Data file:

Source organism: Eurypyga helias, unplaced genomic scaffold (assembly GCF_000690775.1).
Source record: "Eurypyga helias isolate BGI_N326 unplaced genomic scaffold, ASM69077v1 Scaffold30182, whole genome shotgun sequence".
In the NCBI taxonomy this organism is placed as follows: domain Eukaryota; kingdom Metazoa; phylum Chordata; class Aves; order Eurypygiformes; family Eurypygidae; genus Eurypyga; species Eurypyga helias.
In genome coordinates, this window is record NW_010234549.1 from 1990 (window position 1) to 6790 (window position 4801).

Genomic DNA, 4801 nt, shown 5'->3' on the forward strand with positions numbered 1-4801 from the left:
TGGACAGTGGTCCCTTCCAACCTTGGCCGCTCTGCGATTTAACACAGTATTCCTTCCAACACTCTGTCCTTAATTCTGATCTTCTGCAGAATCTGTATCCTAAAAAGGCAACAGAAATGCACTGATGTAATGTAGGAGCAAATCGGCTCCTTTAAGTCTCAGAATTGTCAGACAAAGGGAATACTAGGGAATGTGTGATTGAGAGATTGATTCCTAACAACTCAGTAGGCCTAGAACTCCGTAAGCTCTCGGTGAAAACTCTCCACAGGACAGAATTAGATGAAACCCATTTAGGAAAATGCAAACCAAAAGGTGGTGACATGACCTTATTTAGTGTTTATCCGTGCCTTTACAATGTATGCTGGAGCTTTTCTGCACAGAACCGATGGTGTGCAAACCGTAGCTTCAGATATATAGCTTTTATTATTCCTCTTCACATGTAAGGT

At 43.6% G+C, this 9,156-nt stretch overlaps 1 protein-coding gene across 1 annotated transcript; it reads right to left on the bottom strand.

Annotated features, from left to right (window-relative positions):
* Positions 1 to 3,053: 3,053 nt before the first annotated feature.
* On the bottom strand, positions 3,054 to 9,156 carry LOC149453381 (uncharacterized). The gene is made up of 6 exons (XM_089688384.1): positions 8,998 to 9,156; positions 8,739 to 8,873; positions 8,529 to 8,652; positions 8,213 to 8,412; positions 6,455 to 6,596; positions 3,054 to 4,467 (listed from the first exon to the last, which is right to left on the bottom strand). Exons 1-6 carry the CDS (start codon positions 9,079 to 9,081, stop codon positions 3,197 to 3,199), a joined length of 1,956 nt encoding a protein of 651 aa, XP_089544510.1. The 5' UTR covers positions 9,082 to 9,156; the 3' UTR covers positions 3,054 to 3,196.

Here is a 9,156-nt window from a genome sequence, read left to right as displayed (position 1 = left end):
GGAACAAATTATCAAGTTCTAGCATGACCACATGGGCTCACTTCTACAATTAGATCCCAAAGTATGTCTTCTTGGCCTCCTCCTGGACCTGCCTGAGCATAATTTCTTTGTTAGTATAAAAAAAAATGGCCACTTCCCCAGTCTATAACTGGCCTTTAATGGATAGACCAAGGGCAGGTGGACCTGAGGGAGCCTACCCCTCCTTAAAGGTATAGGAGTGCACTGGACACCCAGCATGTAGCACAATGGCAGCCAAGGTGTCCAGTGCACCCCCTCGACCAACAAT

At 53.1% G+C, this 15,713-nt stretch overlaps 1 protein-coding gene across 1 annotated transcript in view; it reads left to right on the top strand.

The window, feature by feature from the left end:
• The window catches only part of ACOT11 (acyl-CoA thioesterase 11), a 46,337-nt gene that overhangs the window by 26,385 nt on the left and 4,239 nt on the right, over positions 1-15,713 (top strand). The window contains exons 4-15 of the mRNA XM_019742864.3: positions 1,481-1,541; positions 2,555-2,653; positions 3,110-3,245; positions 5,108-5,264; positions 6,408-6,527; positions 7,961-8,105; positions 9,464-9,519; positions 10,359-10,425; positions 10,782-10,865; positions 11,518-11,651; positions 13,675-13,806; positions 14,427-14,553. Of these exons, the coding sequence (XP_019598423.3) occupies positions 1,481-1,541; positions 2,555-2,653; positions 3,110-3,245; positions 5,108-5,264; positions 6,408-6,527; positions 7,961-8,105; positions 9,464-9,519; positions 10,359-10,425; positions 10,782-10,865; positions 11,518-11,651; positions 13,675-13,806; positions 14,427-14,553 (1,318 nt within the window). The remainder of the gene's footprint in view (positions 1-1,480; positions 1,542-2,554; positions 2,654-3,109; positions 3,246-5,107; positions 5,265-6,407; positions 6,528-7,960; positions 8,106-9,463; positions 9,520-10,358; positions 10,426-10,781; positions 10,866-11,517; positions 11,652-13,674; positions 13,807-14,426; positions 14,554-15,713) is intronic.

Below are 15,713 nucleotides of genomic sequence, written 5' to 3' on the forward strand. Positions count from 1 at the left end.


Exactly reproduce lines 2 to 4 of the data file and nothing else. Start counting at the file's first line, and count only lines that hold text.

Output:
Source record: "Eurypyga helias isolate BGI_N326 unplaced genomic scaffold, ASM69077v1 Scaffold30182, whole genome shotgun sequence".
In the NCBI taxonomy this organism is placed as follows: domain Eukaryota; kingdom Metazoa; phylum Chordata; class Aves; order Eurypygiformes; family Eurypygidae; genus Eurypyga; species Eurypyga helias.
In genome coordinates, this window is record NW_010234549.1 from 1990 (window position 1) to 6790 (window position 4801).